So, once needs and topic areas of interests are identified, the attention really shifts to how the content is delivered. So, engaging in active learners generally have increased participation in professional opportunities, and they're more likely to try new ideas in their work with families. So, content should focus on learning about theory and research, as well as practical application that is relevant to the audience. So, online and flexible professional development opportunity such as the institute's online modules, those courses offered in IPD on the, on the ECLKC as well as webinars like this allow participants to engage in learning and then also, because we have these recorded, you're able to access them when your schedule allows. So, when we talk about active and engaging learning, we really want content to be designed to address all learner modality.
So, for online learning, different modality types are addressed through the use of graphs, graphics, and videos for those that are visual learners; video clips, and interviews; or podcasts for auditory learners; and also downloadable, fillable handouts for opportunities to directly—or opportunity to directly type in answers for those kinesthetic learners. The delivery of the content should really balance new material with hands-on activity that really help learners to put knowledge into practice. Those online modules that encourage knowledge acquisition include opportunities for practice of new skills connected to the learning objective. Many times, you can see them chunked out to be able to then have kind of a digestible piece there. Now we're going to take a look ... I've had ...
Oh, I do see a question asking about the online website, and that is for the Institute For the Advancement of Professionals, and the link to it is actually in our resource handout that's in our resource link. So, don't worry. It's there. And also, our requirements for educational requirements, and so that's where we really want to take a look back at the Head Start Performance Standards under our—where we take a look at ... I would need to pull up the exact number because it's not coming to my head right now, but under the staff qualification and competency. So, I will look up that, and I will put it out there to answer that question specifically for sure.
Alright. So, here is a poll where we're going to think and reflect back on that question that we started with and be able to answer ... Pick any that apply. Why was that professional development experience so engaging for you? Why was it so effective? Were you more interested in the topic? Was it brand-new to you? Was it the training format, the presenter, the activities that were used, the opportunities for discussion and sharing, the resources shared, or was there follow up to the training that you really enjoyed? Alright. So, we're seeing ... Getting a lot of answers, so as soon as our time is up, I'll push those responses forward.
Alright. I'm going to push it out to the audience so that all of you can see it. And we'll see that a great portion of it that made it really effective for you was because you were interested in the topic. So, this shows us that it's really key for us to be able to have some staff input when it comes to choosing training topics because when they're not interested, it may not be as effective for them. So, we're going to push forward a little bit, and we're going to talk about opportunities to practice skills. So, this strategy, really we want training and learning to intersect with coaching and reflective supervision.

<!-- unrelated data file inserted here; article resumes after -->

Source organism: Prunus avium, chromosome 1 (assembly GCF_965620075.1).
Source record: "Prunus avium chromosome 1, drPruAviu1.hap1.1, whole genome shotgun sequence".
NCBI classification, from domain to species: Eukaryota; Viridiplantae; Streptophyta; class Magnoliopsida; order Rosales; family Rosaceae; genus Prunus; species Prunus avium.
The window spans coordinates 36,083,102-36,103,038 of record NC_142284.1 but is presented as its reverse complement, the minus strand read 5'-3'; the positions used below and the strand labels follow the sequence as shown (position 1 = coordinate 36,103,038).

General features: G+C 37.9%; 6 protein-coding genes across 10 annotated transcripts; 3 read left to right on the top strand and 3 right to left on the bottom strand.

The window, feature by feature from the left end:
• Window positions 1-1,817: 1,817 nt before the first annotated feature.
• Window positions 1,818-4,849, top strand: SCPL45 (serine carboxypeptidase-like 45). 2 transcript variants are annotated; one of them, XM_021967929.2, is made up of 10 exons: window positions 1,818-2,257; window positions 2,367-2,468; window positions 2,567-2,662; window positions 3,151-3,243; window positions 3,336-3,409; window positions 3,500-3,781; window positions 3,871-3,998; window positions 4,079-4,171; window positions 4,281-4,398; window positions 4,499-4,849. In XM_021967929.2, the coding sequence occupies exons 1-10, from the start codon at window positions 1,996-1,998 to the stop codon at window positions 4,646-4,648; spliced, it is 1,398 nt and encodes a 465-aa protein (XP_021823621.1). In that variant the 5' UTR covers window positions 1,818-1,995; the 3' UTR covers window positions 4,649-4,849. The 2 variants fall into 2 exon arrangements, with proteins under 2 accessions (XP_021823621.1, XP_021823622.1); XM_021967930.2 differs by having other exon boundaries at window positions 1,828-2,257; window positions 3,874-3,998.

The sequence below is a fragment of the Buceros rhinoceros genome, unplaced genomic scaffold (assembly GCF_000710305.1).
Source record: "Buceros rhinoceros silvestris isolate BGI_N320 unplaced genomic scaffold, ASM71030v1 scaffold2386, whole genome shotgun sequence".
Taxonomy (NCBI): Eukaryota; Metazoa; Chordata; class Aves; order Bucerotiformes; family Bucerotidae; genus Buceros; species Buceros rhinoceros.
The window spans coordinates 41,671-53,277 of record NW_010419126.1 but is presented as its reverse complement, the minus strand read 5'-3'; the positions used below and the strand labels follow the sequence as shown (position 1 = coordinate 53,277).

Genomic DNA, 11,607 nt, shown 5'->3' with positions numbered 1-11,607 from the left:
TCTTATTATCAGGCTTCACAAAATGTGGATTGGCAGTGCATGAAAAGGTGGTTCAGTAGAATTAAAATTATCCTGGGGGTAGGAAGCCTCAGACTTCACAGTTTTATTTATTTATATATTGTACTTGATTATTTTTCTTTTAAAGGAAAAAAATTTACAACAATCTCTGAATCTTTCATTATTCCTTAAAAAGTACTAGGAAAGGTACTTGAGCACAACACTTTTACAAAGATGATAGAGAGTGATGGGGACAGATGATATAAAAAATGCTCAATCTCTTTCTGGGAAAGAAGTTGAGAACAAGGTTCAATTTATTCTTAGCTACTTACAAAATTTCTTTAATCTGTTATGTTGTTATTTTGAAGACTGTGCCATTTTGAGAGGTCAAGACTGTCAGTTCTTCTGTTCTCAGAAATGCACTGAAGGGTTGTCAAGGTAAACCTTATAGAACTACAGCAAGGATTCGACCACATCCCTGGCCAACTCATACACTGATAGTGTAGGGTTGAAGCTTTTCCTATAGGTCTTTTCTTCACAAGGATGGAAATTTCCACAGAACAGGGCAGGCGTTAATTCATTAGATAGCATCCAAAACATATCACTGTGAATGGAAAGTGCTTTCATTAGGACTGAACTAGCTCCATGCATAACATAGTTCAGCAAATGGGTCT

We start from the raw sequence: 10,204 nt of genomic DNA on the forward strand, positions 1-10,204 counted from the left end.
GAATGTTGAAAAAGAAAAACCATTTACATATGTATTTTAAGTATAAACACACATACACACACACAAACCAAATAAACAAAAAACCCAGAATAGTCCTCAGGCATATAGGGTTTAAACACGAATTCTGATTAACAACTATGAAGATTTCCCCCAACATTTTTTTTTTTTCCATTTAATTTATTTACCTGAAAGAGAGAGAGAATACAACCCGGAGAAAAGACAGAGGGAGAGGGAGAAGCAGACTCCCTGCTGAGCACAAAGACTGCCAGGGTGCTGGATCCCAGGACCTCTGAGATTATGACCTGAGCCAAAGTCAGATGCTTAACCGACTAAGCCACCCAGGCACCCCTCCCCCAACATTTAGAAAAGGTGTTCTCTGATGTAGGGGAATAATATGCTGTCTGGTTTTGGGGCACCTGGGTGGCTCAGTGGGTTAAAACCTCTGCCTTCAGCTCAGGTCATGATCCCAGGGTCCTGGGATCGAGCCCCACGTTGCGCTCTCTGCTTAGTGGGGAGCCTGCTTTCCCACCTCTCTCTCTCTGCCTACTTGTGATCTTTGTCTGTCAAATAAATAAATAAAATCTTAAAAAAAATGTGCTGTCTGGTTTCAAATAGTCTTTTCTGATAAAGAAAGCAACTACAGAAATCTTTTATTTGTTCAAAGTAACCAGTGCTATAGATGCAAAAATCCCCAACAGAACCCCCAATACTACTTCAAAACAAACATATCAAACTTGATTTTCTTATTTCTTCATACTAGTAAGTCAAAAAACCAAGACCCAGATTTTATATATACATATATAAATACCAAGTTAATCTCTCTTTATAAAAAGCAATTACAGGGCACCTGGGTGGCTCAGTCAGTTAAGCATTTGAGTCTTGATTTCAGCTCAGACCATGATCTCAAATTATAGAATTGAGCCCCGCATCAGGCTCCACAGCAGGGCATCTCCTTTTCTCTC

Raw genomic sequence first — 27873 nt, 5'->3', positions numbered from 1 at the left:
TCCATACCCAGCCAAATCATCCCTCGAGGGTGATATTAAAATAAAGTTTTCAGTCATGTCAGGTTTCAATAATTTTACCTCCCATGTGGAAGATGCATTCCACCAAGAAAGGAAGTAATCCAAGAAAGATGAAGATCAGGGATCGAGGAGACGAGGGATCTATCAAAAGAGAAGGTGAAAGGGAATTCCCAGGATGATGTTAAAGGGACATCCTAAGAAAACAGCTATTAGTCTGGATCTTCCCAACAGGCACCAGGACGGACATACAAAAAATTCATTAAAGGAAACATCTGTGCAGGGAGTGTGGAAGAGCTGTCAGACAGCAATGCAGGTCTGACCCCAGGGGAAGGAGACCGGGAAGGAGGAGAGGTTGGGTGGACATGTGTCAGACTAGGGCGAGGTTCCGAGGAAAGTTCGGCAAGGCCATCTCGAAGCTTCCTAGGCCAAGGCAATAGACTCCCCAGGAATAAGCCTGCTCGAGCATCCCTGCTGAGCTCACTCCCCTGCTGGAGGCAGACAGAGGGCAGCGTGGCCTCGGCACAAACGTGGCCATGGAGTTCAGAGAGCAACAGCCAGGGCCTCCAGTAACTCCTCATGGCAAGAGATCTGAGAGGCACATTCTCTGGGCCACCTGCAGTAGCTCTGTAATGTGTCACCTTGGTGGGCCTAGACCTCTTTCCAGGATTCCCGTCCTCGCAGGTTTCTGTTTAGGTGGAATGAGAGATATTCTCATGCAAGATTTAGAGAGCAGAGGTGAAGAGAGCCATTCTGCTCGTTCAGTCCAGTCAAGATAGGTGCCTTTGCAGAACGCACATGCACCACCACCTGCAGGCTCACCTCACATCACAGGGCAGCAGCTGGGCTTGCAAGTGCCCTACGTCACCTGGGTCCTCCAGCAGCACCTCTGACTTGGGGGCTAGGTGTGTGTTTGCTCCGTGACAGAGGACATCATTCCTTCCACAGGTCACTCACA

We want these opportunities for training to really have an opportunity to practice, and this could be role-play, observation, and feedback. But it also goes into, how do we follow up with that training and provide things in an ongoing sense? Reflective supervision is really good to be able to provide regular insight and feedback for supervisors and supervisees to have a back-and-forth about what really works for them and what they're interested in. So, in addition to looking at the knowledge in education, we want to look at how this translates into practice. So, we want to assess the skills and abilities that home visitors already have, and many times, we use observation tools for this.
And so, you'll see a partial listing of assessment tools that were from a home visiting brief which is called Design Options for Home Visiting Evaluation for 2012, and it did note these different observation tools that were—that were used in the brief to evaluate. You'll notice that there is a double asterisk for the home visiting skill profile. We included that one because we hear that it's used quite a bit, but it was not included in the study itself. So, we made sure to put that out there. So, thinking about observation and how we can put these into practice, we're actually going to watch a short video with a home visitor, a parent, and a child on a home visit. And so, I want you to pay close attention to the strength of the home visitor and any areas you think need improvement.
Woman No. 1: Look! Look! It's the seam!
Woman No. 2: Look! Look! This one. This one. You got it just right.
Woman No. 1: Almost got it. Keep trying.
Woman No. 2: Yay!
Woman No. 1: Yay! [Indistinct conversation]
Woman No. 2: What's that one? Two, three! You got it? She's determined to get that one in, huh? It's a triangle!
Woman No. 2: OK, grab it. Let's try it. Oh!
Woman No. 1: See? This triangle has one, two, three sides.
Woman No. 2: It's like a—
Woman No. 1: You're trying, huh? Want to try this one?
Woman No. 1: Nuh-uh?
Woman No. 2: How about that one? Oh, this one. This one? KK. Kylie, try that one.
Woman No. 1: So, that's four sides. No, you want to try.
Woman No. 2: That seems ...